Pacific Northwest LNG suspended its federal environmental review to substitute a suspension bridge over Flora Bank at its Lelu Island tanker docking site

Pacific Northwest LNG suspended its federal environmental review to substitute a suspension bridge over Flora Bank at its Lelu Island tanker docking site

Is B.C. LNG industry real? Yes

Petronas project at Prince Rupert is poised to go ahead, as opposition finds it can't call the industry as fantasy any more

VICTORIA – The B.C. legislature is back in session this week, a rare summer sitting to approve a 25-year project agreement for the first large-scale liquefied natural gas project in northern B.C.

Finance Minister Mike de Jong released the lengthy legal agreement prior to the debate, saying this step should remove any doubt that an international investment group led by Petronas of Malaysia intends to go ahead.

With billions invested in upstream resources and buyers waiting at home, the Pacific Northwest LNG group includes Chinese state corporation Sinopec, Indian Oil Corp., Japan Petroleum Exploration Corp. and Petroleum Brunei.

The most contentious issue is the government’s intention to protect the investors from “discriminatory” tax and regulations for the life of the project. The government insists these sorts of long-term cost certainty agreements are commonplace, and don’t affect provincial and federal taxes or environmental regulations unless they single out LNG operations.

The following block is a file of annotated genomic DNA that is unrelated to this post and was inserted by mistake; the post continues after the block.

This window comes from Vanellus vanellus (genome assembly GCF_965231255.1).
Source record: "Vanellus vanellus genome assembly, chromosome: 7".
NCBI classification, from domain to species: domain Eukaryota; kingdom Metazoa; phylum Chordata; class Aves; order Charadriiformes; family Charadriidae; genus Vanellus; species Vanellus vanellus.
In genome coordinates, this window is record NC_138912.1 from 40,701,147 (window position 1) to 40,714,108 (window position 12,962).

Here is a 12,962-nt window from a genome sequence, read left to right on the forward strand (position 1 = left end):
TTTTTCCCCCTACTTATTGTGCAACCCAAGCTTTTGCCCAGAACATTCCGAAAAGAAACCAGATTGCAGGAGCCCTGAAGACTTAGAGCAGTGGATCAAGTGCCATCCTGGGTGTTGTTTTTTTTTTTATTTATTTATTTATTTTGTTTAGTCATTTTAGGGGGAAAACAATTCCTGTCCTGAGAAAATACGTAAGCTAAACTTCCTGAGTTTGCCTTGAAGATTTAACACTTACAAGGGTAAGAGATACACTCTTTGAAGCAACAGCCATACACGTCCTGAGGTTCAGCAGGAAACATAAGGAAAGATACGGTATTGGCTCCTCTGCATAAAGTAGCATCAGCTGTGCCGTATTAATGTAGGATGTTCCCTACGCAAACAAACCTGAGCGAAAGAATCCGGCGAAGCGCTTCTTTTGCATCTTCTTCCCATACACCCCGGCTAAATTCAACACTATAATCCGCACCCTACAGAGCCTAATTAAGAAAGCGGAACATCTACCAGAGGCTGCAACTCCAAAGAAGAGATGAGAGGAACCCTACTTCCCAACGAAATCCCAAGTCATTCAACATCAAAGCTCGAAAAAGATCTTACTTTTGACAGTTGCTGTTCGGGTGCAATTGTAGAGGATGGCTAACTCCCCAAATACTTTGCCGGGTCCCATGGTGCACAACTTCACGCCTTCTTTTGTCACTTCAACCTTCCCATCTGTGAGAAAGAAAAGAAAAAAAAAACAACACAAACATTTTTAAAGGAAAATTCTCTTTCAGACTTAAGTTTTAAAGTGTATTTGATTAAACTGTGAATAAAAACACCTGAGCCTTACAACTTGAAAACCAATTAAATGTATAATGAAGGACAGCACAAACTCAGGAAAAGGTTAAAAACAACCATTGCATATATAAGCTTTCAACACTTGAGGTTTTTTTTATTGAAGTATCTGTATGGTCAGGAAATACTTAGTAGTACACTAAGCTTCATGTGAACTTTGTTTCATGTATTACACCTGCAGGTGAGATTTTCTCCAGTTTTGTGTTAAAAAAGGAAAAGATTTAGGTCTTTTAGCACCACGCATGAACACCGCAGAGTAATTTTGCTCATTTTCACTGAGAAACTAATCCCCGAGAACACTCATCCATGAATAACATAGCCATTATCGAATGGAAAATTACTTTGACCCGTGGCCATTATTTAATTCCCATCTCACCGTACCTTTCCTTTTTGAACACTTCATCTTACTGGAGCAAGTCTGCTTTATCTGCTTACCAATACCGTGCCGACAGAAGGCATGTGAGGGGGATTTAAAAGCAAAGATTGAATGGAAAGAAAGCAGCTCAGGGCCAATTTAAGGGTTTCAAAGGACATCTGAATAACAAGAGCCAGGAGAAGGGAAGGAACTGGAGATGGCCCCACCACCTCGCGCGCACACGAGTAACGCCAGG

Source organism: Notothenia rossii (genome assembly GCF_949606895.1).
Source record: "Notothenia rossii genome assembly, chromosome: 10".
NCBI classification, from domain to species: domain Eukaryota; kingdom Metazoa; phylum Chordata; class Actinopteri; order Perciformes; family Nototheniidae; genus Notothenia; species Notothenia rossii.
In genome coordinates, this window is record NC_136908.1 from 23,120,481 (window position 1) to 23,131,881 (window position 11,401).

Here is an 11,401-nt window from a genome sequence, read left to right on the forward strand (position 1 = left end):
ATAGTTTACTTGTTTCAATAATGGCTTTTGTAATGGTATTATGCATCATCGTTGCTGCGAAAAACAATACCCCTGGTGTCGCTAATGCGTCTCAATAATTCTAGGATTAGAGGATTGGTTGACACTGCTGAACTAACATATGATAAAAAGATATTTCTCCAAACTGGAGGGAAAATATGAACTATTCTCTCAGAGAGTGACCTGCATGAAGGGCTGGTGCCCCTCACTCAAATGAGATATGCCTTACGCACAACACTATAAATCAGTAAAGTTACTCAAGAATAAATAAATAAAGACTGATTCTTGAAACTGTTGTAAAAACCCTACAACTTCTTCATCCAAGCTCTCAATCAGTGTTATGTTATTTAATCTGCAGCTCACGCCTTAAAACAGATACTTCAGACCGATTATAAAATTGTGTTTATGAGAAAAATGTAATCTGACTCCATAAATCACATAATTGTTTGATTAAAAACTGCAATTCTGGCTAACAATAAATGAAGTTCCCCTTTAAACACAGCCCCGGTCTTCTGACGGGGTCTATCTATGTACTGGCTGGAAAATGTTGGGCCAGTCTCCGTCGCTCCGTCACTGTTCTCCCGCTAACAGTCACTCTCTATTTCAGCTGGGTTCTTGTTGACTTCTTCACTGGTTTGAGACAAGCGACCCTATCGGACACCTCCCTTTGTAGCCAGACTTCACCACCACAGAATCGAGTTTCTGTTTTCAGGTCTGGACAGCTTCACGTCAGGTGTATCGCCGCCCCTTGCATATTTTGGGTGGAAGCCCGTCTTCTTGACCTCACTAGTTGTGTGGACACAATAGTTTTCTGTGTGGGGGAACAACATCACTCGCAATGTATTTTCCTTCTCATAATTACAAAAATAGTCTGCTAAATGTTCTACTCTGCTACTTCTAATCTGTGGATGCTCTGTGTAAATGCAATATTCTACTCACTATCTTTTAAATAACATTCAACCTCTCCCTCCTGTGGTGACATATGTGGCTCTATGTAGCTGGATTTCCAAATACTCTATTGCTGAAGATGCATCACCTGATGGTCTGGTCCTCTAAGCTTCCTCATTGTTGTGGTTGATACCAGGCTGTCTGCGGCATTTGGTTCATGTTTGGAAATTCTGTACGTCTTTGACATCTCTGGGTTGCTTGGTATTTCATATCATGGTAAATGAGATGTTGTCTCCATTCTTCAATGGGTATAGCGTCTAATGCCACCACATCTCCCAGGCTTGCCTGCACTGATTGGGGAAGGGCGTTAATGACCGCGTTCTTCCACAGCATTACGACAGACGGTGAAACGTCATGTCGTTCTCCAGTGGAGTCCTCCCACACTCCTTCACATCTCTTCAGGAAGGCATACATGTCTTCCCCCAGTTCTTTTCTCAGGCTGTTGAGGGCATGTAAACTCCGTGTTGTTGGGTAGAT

Future governments can raise corporate tax rates, carbon tax or enter into a cap and trade system. Ottawa can scrap capital cost allowances that were recently extended to LNG producers, which is significant because Liberal leader Justin Trudeau has indicated he would get rid of what he calls subsidies to fossil fuels.

Both the province and Ottawa allow capital cost write-offs against corporate tax, to attract investment. B.C. attracted a lot of gas drilling rigs from Alberta with tax breaks for deep drilling.